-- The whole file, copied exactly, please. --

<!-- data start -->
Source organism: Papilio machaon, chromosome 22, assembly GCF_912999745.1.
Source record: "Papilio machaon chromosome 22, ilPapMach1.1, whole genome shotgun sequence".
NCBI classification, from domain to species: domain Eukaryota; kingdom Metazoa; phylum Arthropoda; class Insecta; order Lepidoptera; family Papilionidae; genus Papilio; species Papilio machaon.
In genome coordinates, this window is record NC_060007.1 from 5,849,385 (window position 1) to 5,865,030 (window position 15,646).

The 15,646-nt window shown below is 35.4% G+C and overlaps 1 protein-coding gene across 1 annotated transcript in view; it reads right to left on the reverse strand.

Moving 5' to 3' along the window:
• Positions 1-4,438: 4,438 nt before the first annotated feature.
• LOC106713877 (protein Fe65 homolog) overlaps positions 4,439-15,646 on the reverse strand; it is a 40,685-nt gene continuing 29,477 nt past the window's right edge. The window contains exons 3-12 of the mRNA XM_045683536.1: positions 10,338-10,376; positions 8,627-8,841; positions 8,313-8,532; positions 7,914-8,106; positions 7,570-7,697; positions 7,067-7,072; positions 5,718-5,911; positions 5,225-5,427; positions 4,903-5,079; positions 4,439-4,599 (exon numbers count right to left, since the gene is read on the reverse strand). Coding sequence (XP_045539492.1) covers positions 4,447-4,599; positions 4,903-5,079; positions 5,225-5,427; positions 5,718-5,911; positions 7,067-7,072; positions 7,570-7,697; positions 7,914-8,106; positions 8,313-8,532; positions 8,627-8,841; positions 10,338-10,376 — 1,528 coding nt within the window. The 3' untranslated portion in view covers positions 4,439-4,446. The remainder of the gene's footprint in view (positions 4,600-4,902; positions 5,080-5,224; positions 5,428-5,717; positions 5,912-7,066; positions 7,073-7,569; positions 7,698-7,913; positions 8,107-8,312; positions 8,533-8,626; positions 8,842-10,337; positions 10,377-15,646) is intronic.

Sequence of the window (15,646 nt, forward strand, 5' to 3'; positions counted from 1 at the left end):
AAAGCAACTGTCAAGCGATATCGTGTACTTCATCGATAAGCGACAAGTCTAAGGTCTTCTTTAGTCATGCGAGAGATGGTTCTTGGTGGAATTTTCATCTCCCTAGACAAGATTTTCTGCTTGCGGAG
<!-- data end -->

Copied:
Source organism: Papilio machaon, chromosome 22, assembly GCF_912999745.1.
Source record: "Papilio machaon chromosome 22, ilPapMach1.1, whole genome shotgun sequence".
NCBI classification, from domain to species: domain Eukaryota; kingdom Metazoa; phylum Arthropoda; class Insecta; order Lepidoptera; family Papilionidae; genus Papilio; species Papilio machaon.
In genome coordinates, this window is record NC_060007.1 from 5,849,385 (window position 1) to 5,865,030 (window position 15,646).

The 15,646-nt window shown below is 35.4% G+C and overlaps 1 protein-coding gene across 1 annotated transcript in view; it reads right to left on the reverse strand.

Moving 5' to 3' along the window:
• Positions 1-4,438: 4,438 nt before the first annotated feature.
• LOC106713877 (protein Fe65 homolog) overlaps positions 4,439-15,646 on the reverse strand; it is a 40,685-nt gene continuing 29,477 nt past the window's right edge. The window contains exons 3-12 of the mRNA XM_045683536.1: positions 10,338-10,376; positions 8,627-8,841; positions 8,313-8,532; positions 7,914-8,106; positions 7,570-7,697; positions 7,067-7,072; positions 5,718-5,911; positions 5,225-5,427; positions 4,903-5,079; positions 4,439-4,599 (exon numbers count right to left, since the gene is read on the reverse strand). Coding sequence (XP_045539492.1) covers positions 4,447-4,599; positions 4,903-5,079; positions 5,225-5,427; positions 5,718-5,911; positions 7,067-7,072; positions 7,570-7,697; positions 7,914-8,106; positions 8,313-8,532; positions 8,627-8,841; positions 10,338-10,376 — 1,528 coding nt within the window. The 3' untranslated portion in view covers positions 4,439-4,446. The remainder of the gene's footprint in view (positions 4,600-4,902; positions 5,080-5,224; positions 5,428-5,717; positions 5,912-7,066; positions 7,073-7,569; positions 7,698-7,913; positions 8,107-8,312; positions 8,533-8,626; positions 8,842-10,337; positions 10,377-15,646) is intronic.

Sequence of the window (15,646 nt, forward strand, 5' to 3'; positions counted from 1 at the left end):
AAAGCAACTGTCAAGCGATATCGTGTACTTCATCGATAAGCGACAAGTCTAAGGTCTTCTTTAGTCATGCGAGAGATGGTTCTTGGTGGAATTTTCATCTCCCTAGACAAGATTTTCTGCTTGCGGAG